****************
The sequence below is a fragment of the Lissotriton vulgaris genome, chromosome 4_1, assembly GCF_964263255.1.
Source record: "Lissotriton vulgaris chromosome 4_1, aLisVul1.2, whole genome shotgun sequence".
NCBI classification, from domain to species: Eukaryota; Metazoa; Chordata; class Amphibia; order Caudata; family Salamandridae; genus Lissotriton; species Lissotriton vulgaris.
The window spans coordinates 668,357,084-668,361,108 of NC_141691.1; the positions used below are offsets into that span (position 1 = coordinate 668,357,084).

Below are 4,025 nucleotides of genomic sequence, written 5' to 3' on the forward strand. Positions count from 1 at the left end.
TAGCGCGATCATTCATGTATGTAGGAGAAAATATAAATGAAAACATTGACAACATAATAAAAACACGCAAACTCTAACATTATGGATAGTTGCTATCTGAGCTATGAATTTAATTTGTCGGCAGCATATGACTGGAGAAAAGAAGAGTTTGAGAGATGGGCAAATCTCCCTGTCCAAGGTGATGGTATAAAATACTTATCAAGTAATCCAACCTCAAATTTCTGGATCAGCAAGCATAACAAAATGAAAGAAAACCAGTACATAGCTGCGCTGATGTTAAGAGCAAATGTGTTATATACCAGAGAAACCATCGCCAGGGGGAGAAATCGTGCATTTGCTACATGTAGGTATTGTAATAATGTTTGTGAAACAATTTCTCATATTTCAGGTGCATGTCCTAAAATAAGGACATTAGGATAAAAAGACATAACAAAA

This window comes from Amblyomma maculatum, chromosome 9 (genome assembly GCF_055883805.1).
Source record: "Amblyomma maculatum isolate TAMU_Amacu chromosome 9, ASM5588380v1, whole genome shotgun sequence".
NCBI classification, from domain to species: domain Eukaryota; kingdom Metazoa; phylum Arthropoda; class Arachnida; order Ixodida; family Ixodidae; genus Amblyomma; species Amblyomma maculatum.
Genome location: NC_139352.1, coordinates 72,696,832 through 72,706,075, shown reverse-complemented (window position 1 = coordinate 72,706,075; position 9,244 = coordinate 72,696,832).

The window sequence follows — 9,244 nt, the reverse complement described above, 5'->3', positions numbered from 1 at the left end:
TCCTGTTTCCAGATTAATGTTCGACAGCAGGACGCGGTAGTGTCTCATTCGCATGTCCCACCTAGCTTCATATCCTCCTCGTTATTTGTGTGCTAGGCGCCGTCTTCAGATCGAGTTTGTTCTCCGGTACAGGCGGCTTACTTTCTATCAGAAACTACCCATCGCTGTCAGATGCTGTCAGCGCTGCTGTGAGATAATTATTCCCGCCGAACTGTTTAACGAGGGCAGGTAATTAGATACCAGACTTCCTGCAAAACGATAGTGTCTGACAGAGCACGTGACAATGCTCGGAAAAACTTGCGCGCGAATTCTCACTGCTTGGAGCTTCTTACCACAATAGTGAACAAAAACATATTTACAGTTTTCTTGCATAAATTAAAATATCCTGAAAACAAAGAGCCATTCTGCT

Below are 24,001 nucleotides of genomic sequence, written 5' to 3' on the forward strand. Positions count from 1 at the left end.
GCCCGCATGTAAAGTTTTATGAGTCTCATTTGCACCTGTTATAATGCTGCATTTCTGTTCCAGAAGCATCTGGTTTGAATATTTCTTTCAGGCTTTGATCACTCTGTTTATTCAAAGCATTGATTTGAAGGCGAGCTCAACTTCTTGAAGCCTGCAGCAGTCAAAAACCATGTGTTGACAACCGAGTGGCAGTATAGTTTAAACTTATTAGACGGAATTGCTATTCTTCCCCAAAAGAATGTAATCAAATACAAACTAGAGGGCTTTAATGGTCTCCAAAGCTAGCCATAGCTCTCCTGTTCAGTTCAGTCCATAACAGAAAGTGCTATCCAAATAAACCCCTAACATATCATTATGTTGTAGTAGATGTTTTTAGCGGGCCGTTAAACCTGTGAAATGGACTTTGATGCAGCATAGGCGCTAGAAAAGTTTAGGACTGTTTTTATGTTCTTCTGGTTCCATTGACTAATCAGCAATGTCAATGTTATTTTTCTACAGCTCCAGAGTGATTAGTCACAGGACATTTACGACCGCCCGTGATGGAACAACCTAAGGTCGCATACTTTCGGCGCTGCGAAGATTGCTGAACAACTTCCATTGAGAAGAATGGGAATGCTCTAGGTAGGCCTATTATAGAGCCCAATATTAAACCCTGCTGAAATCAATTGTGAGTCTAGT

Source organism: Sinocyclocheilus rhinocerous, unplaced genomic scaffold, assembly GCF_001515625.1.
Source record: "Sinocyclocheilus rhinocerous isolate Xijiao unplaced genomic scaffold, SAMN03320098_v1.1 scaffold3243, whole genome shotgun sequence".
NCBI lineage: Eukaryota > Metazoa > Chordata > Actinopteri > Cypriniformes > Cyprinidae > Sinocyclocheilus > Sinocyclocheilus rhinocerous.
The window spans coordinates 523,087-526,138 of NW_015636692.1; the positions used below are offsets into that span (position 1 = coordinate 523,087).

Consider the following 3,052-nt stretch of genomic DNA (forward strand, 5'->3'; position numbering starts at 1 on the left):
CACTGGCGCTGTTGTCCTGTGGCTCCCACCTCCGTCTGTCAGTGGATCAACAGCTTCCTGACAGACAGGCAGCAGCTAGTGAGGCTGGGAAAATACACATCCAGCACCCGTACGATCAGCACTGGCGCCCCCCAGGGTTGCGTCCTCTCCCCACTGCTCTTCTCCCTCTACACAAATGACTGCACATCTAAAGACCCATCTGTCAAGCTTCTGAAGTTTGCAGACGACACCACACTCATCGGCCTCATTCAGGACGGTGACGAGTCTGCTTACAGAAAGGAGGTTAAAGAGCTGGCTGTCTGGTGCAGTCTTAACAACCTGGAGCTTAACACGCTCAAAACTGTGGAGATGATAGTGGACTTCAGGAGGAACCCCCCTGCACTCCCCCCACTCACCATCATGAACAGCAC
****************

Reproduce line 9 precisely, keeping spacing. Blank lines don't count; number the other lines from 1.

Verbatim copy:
NCBI classification, from domain to species: domain Eukaryota; kingdom Metazoa; phylum Arthropoda; class Arachnida; order Ixodida; family Ixodidae; genus Amblyomma; species Amblyomma maculatum.